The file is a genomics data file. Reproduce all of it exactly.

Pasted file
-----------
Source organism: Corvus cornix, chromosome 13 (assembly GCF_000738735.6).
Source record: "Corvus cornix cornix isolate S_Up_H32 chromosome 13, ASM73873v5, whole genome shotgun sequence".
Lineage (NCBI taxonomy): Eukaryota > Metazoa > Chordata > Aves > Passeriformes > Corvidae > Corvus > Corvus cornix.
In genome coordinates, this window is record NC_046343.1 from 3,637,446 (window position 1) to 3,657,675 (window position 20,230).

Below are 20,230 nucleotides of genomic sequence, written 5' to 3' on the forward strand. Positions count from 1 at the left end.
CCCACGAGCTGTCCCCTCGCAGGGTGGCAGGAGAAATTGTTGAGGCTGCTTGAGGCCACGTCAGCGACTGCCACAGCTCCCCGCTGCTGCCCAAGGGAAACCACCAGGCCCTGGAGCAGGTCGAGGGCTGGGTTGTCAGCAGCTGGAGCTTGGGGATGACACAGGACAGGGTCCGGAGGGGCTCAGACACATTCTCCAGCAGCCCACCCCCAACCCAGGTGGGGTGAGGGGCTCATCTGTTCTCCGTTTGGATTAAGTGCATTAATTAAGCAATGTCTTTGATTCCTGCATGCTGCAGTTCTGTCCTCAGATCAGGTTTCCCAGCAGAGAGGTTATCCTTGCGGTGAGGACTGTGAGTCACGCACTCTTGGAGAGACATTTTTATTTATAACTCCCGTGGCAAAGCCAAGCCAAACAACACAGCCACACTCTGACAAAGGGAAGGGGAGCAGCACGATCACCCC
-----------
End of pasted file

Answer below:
Source organism: Corvus cornix, chromosome 13 (assembly GCF_000738735.6).
Source record: "Corvus cornix cornix isolate S_Up_H32 chromosome 13, ASM73873v5, whole genome shotgun sequence".
Lineage (NCBI taxonomy): Eukaryota > Metazoa > Chordata > Aves > Passeriformes > Corvidae > Corvus > Corvus cornix.
In genome coordinates, this window is record NC_046343.1 from 3,637,446 (window position 1) to 3,657,675 (window position 20,230).

Below are 20,230 nucleotides of genomic sequence, written 5' to 3' on the forward strand. Positions count from 1 at the left end.
CCCACGAGCTGTCCCCTCGCAGGGTGGCAGGAGAAATTGTTGAGGCTGCTTGAGGCCACGTCAGCGACTGCCACAGCTCCCCGCTGCTGCCCAAGGGAAACCACCAGGCCCTGGAGCAGGTCGAGGGCTGGGTTGTCAGCAGCTGGAGCTTGGGGATGACACAGGACAGGGTCCGGAGGGGCTCAGACACATTCTCCAGCAGCCCACCCCCAACCCAGGTGGGGTGAGGGGCTCATCTGTTCTCCGTTTGGATTAAGTGCATTAATTAAGCAATGTCTTTGATTCCTGCATGCTGCAGTTCTGTCCTCAGATCAGGTTTCCCAGCAGAGAGGTTATCCTTGCGGTGAGGACTGTGAGTCACGCACTCTTGGAGAGACATTTTTATTTATAACTCCCGTGGCAAAGCCAAGCCAAACAACACAGCCACACTCTGACAAAGGGAAGGGGAGCAGCACGATCACCCC